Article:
As soon as the game dropped us into a stage, we just started blasting. Our little avatars hustled around at a breakneck pace, firing any direction we aimed the second analog sticks of our controllers. We needed to destroy all of the enemies to progress to the next stage, and sometimes that happened so fast we didn’t have time to try and save human hostages or search for power-ups. Those weren’t crucial elements in our virgin playthroughs, but after a few more, it became apparent that each stage offered far more to those who controlled the chaos.
When we slowed things down a bit and actually poked around the stages, we found there were plenty of hidden exits to bonus stages, secret humans to save, and a number of other high-score inducing perks to be found. Unlike Alienation, which featured procedurally generated stages, the ones here were set; e.g., that wave of enemies would always spawn at that location, that human will always be there, etc. Each session saw us getting a little better at remembering where to shoot or rush to, and with ninety stages, it was a great test and reaffirmation of our memory!
The ninety stages that made up Nex Machina were broken up into six distinct worlds, so it wasn’t just voxels and neon lasers all the time. Well, I mean, it was voxels and neon lasers all the time, but sometimes it was against the backdrop of a voxel forest as opposed to a voxel ice mountain. Like much of their recent output, with Nex Machina Housemarque combined their obsessive fetishization of particle effects and neon projectiles with a silky smooth frame rate that never bogged down. And, like many arcade and arcade-influenced games, there was some semblance of a story or reason we were blasting our way through these locales and saving humans, but it was largely up to us to fill in the blanks.
We made some determinations of what was going on based on the boss fights that capped off each world. These hulking behemoths occupied much more real estate than the comparative peons that populated stage after stage. They showered us with blankets of bullets and lasers and the like, in patterns not dissimilar from those of bullet hell shoot ‘em ups (or Returnal, so I hear). The pattern recognition necessary in avoiding there projectiles was another test of our memory, and especially our fine movement on harder difficulties.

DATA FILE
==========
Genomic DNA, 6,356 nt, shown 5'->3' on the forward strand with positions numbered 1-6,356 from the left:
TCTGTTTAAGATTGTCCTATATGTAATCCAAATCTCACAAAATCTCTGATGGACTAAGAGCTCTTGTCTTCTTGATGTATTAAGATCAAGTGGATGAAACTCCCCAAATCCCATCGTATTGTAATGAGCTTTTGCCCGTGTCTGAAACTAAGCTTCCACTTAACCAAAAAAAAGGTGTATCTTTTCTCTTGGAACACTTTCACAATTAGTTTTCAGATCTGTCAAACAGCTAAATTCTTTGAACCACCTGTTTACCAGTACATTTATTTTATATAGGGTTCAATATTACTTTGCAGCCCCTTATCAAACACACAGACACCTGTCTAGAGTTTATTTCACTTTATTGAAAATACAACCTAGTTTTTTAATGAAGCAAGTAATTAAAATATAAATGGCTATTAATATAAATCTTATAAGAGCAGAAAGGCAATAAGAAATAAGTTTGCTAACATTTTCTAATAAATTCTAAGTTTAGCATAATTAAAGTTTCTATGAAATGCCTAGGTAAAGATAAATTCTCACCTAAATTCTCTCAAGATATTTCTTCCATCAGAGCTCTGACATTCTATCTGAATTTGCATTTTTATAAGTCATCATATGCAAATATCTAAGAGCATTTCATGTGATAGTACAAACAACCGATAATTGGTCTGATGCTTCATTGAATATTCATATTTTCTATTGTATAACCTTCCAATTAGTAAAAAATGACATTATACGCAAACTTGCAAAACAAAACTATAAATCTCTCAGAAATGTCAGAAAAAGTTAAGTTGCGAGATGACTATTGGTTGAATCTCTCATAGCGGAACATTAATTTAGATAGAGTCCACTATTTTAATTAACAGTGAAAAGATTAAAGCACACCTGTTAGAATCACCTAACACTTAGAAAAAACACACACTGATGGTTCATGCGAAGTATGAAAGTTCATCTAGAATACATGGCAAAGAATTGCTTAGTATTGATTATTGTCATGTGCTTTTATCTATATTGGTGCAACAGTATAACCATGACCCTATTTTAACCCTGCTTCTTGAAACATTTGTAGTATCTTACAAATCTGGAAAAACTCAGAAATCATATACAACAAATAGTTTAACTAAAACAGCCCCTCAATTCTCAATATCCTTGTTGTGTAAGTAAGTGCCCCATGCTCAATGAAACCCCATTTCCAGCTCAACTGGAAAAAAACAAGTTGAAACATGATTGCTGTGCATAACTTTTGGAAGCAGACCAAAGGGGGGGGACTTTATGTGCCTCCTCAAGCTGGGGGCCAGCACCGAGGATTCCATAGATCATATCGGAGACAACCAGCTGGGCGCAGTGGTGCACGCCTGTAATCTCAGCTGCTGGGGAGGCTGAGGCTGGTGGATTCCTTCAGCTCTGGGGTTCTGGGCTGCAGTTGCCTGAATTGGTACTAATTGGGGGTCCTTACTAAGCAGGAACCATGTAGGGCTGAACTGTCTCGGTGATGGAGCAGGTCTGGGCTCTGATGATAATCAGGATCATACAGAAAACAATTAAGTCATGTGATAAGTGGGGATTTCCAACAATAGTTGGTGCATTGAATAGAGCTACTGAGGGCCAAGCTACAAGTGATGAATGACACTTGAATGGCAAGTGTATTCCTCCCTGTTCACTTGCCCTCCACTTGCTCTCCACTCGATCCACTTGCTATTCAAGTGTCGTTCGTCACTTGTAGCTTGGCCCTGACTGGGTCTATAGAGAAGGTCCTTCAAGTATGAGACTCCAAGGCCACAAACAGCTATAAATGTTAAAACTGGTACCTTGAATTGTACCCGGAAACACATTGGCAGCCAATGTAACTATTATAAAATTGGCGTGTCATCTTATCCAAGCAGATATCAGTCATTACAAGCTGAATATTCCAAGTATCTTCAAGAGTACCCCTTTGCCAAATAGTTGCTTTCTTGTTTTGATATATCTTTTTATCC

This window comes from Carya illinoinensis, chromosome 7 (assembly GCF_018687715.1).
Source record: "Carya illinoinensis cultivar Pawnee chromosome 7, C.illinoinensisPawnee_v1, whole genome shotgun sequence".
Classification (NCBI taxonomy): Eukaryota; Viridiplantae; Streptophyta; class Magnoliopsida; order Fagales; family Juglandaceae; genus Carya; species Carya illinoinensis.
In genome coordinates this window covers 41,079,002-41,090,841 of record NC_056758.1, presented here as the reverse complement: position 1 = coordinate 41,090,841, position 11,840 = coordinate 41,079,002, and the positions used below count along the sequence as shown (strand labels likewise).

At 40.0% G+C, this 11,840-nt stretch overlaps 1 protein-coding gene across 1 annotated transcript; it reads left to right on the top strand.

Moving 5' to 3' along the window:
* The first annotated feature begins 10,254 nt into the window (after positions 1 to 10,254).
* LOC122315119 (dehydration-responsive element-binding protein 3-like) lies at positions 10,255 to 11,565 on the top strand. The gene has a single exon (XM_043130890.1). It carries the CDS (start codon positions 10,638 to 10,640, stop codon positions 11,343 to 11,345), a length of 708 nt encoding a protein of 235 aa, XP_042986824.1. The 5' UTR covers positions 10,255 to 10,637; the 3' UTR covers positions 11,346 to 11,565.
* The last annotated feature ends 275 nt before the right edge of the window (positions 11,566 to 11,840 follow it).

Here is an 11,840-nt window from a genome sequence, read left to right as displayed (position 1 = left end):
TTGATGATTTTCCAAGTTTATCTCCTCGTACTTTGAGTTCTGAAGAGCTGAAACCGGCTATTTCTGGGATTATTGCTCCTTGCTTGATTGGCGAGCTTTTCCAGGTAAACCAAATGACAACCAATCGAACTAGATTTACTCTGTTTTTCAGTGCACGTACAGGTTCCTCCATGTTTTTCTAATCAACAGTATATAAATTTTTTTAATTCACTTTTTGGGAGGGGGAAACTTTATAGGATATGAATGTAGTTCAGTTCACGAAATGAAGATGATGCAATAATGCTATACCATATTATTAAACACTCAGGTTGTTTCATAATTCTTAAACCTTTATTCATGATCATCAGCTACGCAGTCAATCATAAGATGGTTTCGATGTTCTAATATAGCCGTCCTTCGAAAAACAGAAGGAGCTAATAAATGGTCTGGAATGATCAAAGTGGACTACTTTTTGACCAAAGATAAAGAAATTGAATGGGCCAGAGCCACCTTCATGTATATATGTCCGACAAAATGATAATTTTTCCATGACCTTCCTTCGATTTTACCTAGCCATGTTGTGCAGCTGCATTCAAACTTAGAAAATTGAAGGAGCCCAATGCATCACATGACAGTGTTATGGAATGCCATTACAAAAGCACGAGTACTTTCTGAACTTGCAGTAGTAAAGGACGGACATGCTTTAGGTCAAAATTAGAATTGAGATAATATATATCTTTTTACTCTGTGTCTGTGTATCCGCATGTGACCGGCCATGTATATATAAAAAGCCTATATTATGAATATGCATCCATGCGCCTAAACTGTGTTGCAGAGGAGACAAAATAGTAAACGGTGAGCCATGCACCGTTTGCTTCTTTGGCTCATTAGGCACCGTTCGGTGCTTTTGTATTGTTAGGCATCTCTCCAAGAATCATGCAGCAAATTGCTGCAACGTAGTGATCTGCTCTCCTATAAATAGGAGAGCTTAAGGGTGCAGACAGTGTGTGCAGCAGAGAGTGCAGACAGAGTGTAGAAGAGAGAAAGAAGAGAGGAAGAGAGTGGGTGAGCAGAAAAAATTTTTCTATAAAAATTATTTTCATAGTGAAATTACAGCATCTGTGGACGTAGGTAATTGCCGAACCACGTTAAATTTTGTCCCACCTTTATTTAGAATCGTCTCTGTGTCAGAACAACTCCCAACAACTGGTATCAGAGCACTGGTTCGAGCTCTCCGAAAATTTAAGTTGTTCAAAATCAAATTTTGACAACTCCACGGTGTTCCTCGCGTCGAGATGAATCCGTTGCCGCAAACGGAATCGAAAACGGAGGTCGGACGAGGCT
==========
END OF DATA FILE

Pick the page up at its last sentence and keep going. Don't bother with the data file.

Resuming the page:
With each step up of the difficulty, we received fewer continues and tougher odds. The already fast moving game became a blur of Benny Hill proportions on certain one-off challenges. And when enemies began firing off revenge bullets upon their death, well that was a non-starter for us. Complemented by a stellar trophy list featuring challenging gameplay feats that seemed just in reach with a little more practice – typical of Housemarque – Nex Machina held our interest well beyond a couple of hours long playthroughs.
Recalling our sessions with Nex Machina, there was one moment that I’ll always remember when thinking of the game. A bummer, it occurred during a continue screen. In our very first session, after probably an hour of nonstop, manic shooting, we used the natural break as a moment to catch our breath and use the restroom. We didn’t think anything of the continue screen’s countdown timer since we hit the PS button and that would pause the game, right? Wrong. When we hopped back on the couch and returned to the game, we were aghast to find our playthrough was over prematurely. Devastated, we cursed and bitched and moaned, and then sat right back down and did it all over again. Having only played the game an hour and despite the setback, we were already hooked on the speed, the adrenalin, the euphoria of weaving between dozens of bullets with our last life. This was a game of all highs, no lows.